It should come as no surprise when I tell you that change is a continual part of life. As much as I often struggle with change - I can thrive on routine and knowing what is happening - I am coming to realize more and more that change is part of the continual progression of life and without it, we are unable to grow. I think that inspirational writer, Alan Cohen, sums it up pretty well when he says, "A life without change is not a life; it is a stagnant pool." Whether or not we realize it, at the end of the day, whether it be big or small, change is something that we all want and it's what we need.
With all of this being said, I'd like to share with you the biggest and newest change in my life. This past week, I took a big jump and moved to a new country. I am now living in England on the Isle of Wight, where I plan to make my new home. I am thrilled to finally be living in the same country as my fiancé, as we prepare for our upcoming marriage. Saying hello to living in a new country also means having to say goodbye to where I've been living for the last few months. During my time in Canada, I had to live in that challenging limbo between being excited and ready to move on to the next thing ahead, while at the same time, being glad for the people surrounding me and realizing how much I would miss them when I finally did move on.
Last year, when I made the leap to move to France, I knew I was in for a challenge. You can read a bit about what that experience was like in my article, "Living Abroad - First Impressions." It has been a year since then, and thinking back on how difficult it was to start over remains fresh in my mind. To be honest, I think that the fresh start is one of the most challenging things about moving away. Living abroad, lends to the necessity of starting brand new friendships, understanding a new language or accent, paying for things in a new currency, and trying to catch on to the overall jive of the culture, which can be both challenging and rewarding altogether.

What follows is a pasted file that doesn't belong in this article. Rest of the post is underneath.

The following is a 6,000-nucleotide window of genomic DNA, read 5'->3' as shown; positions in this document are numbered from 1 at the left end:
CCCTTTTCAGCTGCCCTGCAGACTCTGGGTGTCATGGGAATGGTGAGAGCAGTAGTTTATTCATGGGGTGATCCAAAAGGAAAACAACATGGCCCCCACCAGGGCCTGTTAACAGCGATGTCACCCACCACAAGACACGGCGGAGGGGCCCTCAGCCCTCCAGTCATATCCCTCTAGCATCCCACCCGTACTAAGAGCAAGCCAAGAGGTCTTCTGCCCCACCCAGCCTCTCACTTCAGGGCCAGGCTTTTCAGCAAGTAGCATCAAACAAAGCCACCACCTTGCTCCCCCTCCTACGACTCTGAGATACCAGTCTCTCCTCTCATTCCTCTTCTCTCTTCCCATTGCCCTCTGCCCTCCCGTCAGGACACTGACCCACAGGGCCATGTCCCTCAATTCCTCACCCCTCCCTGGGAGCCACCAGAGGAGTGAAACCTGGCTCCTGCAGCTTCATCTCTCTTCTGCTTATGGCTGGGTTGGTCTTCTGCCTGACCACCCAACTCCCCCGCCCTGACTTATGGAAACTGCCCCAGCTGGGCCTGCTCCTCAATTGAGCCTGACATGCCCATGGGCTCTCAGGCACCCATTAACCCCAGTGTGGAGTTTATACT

I arrived on the island three days ago, so I'd like to give you a brief summary of my overall impressions and thoughts so far. I'm sure they will change over time, so it should be interesting to look back later on and see how my perspective has shifted, months down the road.
~The people I have met, for the most part, have been extremely friendly. It's definitely tricky to start everything all over again, but it sure is nice to know some kind people.
~I miss the ease and speed of getting around on the metro (subway). I'm living in a village, so to get anywhere, it's quite a long bus journey. That being said, I am super grateful for buses that can get us all over the island.
~Even though everyone here is speaking English, it can still be tricky to understand people. I'm genuinely surprised at how often I don't understand things because of accents. It's still a lot easier than in France, but the next little while I will be learning to tune my ear to understand numerous accents. Unlike in most of Canada, every region seems to have an accent of it's own and there is quite a mix of people from different regions living here.
~It is such a hassle to get connected with banks and healthcare. Why do I feel surprised at this? Paperwork, paperwork, paperwork...
~I'm remembering that North American fashion and European fashion is very different. To be honest, some of our big trends and the "normal" ways that we tend to dress in North America can unfortunately be viewed as slightly slob-ish or big no-no's over here. (So sad...) I am trying to remember where the cross over is between the two, so that I don't stick out like a sore thumb.
~I thought my troubles with understanding how to greet people were over once I left France. I still haven't figured out what people typically say when they pass others on the street. Half the time it isn't hello, which is just confusing to me. Why someone would say anything else..?
~I think the beach here is going to be one of my favourite places. We went walking down there today and it was very empty. It's not like a swimming beach because it's so shallow and the tide comes up quite high, but it is pretty beautiful to walk along and calming to look at. I absolutely love being out in nature and I missed that greatly, when I lived in the city. I'm really looking forward to seeing what kind of outdoor exploration this new place will hold.
As with any new place, there is always something exciting waiting around the corner, if you allow yourself to look for it. If you would like to read a little more about some of my experiences living in France, check out my Life Stories section of my blog. Thanks so much for reading!